What was the moment that coffee captured your imagination?
A single origin Kenya espresso brewed by Taylor Browne in Brother Baba Budan on little Bourke street in Melbourne. It was an epiphany moment where I began to realise the culinary potential of coffee. The next day I changed jobs in order to start a career in Speciality coffee. That was 8 years ago and I haven’t looked back since.
I was there to watch the emotion on your face when they called out your name as 5th best barista in the World, you were in it to take the title, will you be back to try again? Is there still value in the competition for you?
The competition has been an amazing platform for me to be a part of. I feel privileged to have reached 3 world finals. It really allows you to engage with the global coffee community and to feed off of other amazing coffee people. Of course the top spot is the goal. I hope my face wasn’t that obvious… I was thrilled to be asked onto the WBC development board. The goal of this board is to evolve the competition moving forward. To hone what works well and to explore what doesn’t. The goal being to make the competition as relevant and valuable to the changing world of coffee. That means I won’t be competing for at least three years. In the future, who knows.
What has been your favourite moment in coffee so far?
Wow, what a question! I hate to be a spoil sport but this is unanswerable for me. Coffee is so diverse and multi-disciplinary and that’s why I love it so much. Whether its discovering something about grinding or tasting an intensely aromatic and unique coffee or getting to ready to start the timer at the WBC. Coffee is filled with special moments for me. The interaction with other excited passionate people is what often makes the most special moments. Long may it continue.
Most cafes align with just one roaster as their service provider, you have multiple roasters behind the coffee served at your cafe, Colonna&Smalls. Can you explain the philosophy behind this?
We got into coffee, got excited by its flavour potential and wanted to explore what was available. On top of this we wanted to offer customers an extensive and changing menu, multiple roasters make both of these things possible. Its been amazing for us too as we get to taste a broad range of coffee. We are still very particular about what we do buy. We cup and choose the best coffees we feel are available at the moment. We are about to start a roastery ourselves. We still want to continue to collaborate with other roasters as we currently do. For the new roastery we are going to focus on high scoring rare coffees.
Do you think that the very technical arch that speciality coffee is taking right now is sustainable or do you think it's a trend? Will the speciality world ever come back from weighing shots for example or do you believe that's the way it should be done?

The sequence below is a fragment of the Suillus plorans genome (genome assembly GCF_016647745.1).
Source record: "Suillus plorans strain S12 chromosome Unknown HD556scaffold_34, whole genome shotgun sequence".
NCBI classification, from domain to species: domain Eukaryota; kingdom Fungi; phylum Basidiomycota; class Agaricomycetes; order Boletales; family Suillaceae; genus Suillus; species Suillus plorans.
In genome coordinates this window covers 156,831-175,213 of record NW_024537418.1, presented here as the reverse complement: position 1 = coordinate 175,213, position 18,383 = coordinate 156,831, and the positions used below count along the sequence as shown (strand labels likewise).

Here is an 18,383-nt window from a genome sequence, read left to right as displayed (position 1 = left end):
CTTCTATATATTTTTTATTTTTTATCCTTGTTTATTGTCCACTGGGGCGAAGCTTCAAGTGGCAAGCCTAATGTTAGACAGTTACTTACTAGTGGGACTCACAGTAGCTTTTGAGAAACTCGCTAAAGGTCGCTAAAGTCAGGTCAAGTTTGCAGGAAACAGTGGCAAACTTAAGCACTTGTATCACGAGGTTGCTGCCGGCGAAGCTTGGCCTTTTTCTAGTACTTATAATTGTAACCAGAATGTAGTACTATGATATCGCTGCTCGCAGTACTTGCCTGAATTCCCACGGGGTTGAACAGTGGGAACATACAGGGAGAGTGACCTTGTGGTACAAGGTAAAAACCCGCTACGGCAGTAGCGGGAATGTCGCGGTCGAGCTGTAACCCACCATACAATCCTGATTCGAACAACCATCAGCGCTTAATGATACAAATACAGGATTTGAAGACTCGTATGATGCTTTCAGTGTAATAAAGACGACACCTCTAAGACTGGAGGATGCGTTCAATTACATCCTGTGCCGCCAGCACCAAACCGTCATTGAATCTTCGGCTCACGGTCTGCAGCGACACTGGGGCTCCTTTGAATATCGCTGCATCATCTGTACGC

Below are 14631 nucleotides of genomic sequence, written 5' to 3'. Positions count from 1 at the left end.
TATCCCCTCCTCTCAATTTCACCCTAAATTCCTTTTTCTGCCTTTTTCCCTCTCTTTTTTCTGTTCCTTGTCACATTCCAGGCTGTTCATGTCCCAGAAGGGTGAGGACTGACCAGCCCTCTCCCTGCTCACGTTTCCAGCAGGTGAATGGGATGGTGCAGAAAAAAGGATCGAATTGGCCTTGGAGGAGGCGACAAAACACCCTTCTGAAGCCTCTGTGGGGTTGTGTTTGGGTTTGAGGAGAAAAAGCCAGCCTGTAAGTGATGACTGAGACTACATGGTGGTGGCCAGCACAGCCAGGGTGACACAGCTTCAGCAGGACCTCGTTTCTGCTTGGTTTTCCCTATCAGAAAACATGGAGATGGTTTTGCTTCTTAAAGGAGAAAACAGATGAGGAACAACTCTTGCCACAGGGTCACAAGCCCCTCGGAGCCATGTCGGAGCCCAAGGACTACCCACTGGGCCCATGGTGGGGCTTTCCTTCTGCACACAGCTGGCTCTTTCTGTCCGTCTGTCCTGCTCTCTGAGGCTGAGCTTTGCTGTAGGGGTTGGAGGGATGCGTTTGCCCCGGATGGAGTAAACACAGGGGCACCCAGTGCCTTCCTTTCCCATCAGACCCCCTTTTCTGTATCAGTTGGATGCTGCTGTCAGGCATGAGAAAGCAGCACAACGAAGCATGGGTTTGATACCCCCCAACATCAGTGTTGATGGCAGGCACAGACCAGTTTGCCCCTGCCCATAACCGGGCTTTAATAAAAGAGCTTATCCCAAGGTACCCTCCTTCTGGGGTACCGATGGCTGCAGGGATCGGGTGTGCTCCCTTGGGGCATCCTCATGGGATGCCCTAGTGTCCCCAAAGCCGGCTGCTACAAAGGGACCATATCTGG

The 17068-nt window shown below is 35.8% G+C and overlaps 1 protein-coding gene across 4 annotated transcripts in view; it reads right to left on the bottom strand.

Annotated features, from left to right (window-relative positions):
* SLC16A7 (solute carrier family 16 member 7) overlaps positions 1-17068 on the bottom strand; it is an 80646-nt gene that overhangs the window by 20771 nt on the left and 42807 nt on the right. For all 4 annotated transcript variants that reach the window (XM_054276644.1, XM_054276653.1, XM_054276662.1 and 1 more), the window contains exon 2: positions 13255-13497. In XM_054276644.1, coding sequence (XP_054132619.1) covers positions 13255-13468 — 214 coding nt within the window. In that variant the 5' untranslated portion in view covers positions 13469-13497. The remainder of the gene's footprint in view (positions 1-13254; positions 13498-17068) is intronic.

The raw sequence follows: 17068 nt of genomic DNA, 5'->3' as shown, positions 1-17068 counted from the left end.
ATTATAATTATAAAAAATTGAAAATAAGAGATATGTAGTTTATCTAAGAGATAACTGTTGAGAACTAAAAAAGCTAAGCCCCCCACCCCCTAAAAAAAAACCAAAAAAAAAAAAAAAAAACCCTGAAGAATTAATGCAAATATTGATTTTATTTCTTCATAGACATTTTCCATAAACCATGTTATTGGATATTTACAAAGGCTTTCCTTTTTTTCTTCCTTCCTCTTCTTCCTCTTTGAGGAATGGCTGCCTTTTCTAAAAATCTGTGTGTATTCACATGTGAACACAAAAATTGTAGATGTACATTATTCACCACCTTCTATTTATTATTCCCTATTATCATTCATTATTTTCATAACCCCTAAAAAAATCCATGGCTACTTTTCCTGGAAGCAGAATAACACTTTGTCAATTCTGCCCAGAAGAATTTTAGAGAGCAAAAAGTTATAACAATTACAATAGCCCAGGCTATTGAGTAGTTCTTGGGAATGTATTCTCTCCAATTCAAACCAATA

Not only do I think its sustainable, I think its aiding and developing the industry. I think it’s a perspective thing. Coffee to me is still very romantic, it’s not being sucked of its beauty. I think It’s because things were maybe so under explored that It seems techy, when really I think it’s more craft focused than ever before. The barista craft for me is changing and its becoming more coffee professional. Maybe I’ve become spoilt but the idea of not trying to make the coffee taste its best every time upsets me.
Tell us the story of how you came upon your intriguing tamper and what eventually made you sit up and take notice of it?
I am lucky enough to have people get in touch with me regarding a variety of new products, In all honesty, most of the time I am not interested. For example Its often an attempt to get a quick endorsement. Pete, from Push
, We call him Push Pete, sent a few e-mails and I didn’t really think twice about it, but after a skype call and getting to see it, I though wow, that’s clever. I tested it and chose to use it. He is able to make things to an incredibly high spec. For Seattle he cut a number of bases at varying diameters to get the best fit and experimented with edges etc of the base. He is in the process now of getting the product to market and I am pleased to have been able to showcase it. Watch this space as there may be new products on the way also.
What is exciting to you now about the speciality coffee world, as opposed to when you opened your cafe?
I think the natural development of speciality coffee to be more and more culinary whilst also focusing on its experiential aspect is super exciting. I think it’s just getting better and better. We are discovering more and the speciality sector is maturing. There’s better education, customer engagement, science, but we are by no means done. Its an awesome journey to be a part of, and a great time to be in coffee.
And if you had to nail down one attribute behind your success and the success of your businesses, what would it be?
I would say that for us, Its been about being just as interested in the little details as the bigger, grander concepts.
Beer is also one of our other passions, tell us a bit more about Colonna & Hunter and how it has progressed since opening it's doors last year.
It's been several months and its really found its identity. At its core its pretty simple. Draw and explore the similarities between the worlds of craft beer and speciality coffee by serving them side by side. For those not familiar with the two worlds it can seem a bit odd at first. But they are both primarily commodity products that harbour very specialist potential and exciting surprising flavour. We serve a bit of food too and have a paired back coffee offering compared to Colonna & Small’s with two batch brew filters and two espresso. But like Colonna and Small’s the offering doesn’t include a “house” option and both the beer and coffee change weekly. Its been a great project which has plenty of potential and I get to drink a lot of great beer!